The receptor-like tyrosine phosphatase Lar is required for epithelial planar polarity and for axis determination within Drosophila ovarian follicles

H. M. Frydman, A. C. Spradling

Research output: Contribution to journalArticle


The follicle cell monolayer that encircles each developing Drosophila oocyte contributes actively to egg development and patterning, and also represents a model stem cell-derived epithelium. We have identified mutations in the receptor-like transmembrane tyrosine phosphatase Lar that disorganize follicle formation, block egg chamber elongation and disrupt Oskar localization, which is an indicator of oocyte anterior-posterior polarity. Alterations in actin filament organization correlate with these defects. Actin filaments in the basal follicle cell domain normally become polarized during stage 6 around the anterior-posterior axis defined by the polar cells, but mutations in Lar frequently disrupt polar cell differentiation and actin polarization. Lar function is only needed in somatic cells, and (for Oskar localization) its action is autonomous to posterior follicle cells. Polarity signals may be laid down by these cells within the extracellular matrix (ECM), possibly in the distribution of the candidate Lar ligand Laminin A, and read out at the time Oskar is localized in a Lar-dependent manner. Lar is not required autonomously to polarize somatic cell actin during stages 6. We show that Lar acts somatically early in oogenesis, during follicle formation, and postulate that it functions in germarium intercyst cells that are required for polar cell specification and differentiation. Our studies suggest that positional information can be stored transiently in the ECM. A major function of Lar may be to transduce such signals.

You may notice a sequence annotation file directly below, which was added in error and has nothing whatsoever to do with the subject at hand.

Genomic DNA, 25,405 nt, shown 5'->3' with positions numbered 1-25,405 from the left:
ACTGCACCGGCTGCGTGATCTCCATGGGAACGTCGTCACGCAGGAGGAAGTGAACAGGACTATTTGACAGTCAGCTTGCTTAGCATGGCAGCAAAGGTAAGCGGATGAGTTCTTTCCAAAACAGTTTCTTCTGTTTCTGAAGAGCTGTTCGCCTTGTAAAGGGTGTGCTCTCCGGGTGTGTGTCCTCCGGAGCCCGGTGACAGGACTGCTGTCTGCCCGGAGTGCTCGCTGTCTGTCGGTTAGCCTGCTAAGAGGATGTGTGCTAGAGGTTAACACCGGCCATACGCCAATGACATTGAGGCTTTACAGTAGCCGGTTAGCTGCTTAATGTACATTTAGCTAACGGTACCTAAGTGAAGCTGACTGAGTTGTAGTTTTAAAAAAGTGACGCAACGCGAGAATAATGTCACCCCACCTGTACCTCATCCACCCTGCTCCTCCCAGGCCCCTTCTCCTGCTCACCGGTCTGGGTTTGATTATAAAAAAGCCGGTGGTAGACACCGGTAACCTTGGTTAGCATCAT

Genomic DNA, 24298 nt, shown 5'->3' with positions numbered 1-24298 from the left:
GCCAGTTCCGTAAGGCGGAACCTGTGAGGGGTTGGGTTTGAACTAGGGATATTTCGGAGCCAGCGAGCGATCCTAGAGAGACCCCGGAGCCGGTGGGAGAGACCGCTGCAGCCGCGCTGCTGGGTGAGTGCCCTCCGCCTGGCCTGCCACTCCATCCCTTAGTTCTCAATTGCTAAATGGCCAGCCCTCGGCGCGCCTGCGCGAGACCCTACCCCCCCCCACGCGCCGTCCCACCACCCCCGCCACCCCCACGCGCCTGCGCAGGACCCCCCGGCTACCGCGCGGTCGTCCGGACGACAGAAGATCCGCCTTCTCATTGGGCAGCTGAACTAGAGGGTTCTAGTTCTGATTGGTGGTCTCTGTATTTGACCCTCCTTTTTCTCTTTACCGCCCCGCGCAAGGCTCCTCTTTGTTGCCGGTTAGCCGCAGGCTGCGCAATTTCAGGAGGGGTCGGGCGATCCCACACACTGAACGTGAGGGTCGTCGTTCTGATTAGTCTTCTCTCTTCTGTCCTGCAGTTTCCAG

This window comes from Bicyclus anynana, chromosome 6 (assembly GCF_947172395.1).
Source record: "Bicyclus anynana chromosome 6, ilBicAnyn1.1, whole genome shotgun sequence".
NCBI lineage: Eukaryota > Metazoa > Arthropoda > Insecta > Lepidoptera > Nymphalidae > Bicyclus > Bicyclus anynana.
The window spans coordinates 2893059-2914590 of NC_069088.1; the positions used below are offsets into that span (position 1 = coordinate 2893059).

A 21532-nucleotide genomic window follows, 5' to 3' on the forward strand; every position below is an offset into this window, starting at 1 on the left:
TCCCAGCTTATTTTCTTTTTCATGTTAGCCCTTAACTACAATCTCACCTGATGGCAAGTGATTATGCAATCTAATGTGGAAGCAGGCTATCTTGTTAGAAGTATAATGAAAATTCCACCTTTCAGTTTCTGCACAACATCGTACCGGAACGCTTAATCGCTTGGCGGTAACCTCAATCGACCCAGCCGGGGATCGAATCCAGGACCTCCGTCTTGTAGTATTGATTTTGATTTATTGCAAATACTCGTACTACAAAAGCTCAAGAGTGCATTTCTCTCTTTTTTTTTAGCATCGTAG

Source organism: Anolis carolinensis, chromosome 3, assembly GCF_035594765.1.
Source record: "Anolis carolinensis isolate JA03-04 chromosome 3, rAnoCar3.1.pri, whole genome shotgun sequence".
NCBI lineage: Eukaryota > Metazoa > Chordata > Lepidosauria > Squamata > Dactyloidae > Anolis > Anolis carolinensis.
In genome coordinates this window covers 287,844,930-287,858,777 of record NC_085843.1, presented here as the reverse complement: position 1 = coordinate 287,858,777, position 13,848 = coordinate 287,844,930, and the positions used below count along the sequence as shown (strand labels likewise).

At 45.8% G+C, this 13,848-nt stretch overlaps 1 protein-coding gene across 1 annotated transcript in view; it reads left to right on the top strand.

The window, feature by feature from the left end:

Original languageEnglish (US)
Pages (from-to)3209-3220
Number of pages12
Issue number16
StatePublished - 2001
Externally publishedYes



  • Actin
  • Axis formation
  • Drosophila
  • Extracellular matrix
  • Follicle
  • Lar
  • Oogenesis
  • Planar polarity

ASJC Scopus subject areas

  • Anatomy
  • Cell Biology

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